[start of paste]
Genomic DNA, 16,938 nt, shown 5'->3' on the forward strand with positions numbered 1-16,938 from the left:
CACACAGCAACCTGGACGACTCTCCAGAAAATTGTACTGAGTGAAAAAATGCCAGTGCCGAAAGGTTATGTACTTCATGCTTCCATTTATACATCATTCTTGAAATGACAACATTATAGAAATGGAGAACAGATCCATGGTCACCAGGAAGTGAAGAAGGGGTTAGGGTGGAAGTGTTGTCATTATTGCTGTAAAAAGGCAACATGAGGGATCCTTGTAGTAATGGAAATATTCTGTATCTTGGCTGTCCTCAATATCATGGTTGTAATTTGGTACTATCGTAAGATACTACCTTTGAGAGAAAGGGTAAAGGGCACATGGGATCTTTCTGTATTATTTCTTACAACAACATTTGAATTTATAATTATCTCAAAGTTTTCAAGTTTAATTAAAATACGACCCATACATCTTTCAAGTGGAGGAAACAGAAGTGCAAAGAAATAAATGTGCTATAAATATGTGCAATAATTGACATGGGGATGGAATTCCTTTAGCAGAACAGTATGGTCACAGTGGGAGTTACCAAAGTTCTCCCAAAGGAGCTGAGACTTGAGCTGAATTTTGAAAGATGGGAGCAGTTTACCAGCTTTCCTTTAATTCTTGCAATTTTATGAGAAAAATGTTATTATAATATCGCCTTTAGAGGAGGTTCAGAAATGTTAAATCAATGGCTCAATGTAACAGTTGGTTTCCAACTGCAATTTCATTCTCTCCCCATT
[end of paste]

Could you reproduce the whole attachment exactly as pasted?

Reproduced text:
Genomic DNA, 16,938 nt, shown 5'->3' on the forward strand with positions numbered 1-16,938 from the left:
CACACAGCAACCTGGACGACTCTCCAGAAAATTGTACTGAGTGAAAAAATGCCAGTGCCGAAAGGTTATGTACTTCATGCTTCCATTTATACATCATTCTTGAAATGACAACATTATAGAAATGGAGAACAGATCCATGGTCACCAGGAAGTGAAGAAGGGGTTAGGGTGGAAGTGTTGTCATTATTGCTGTAAAAAGGCAACATGAGGGATCCTTGTAGTAATGGAAATATTCTGTATCTTGGCTGTCCTCAATATCATGGTTGTAATTTGGTACTATCGTAAGATACTACCTTTGAGAGAAAGGGTAAAGGGCACATGGGATCTTTCTGTATTATTTCTTACAACAACATTTGAATTTATAATTATCTCAAAGTTTTCAAGTTTAATTAAAATACGACCCATACATCTTTCAAGTGGAGGAAACAGAAGTGCAAAGAAATAAATGTGCTATAAATATGTGCAATAATTGACATGGGGATGGAATTCCTTTAGCAGAACAGTATGGTCACAGTGGGAGTTACCAAAGTTCTCCCAAAGGAGCTGAGACTTGAGCTGAATTTTGAAAGATGGGAGCAGTTTACCAGCTTTCCTTTAATTCTTGCAATTTTATGAGAAAAATGTTATTATAATATCGCCTTTAGAGGAGGTTCAGAAATGTTAAATCAATGGCTCAATGTAACAGTTGGTTTCCAACTGCAATTTCATTCTCTCCCCATT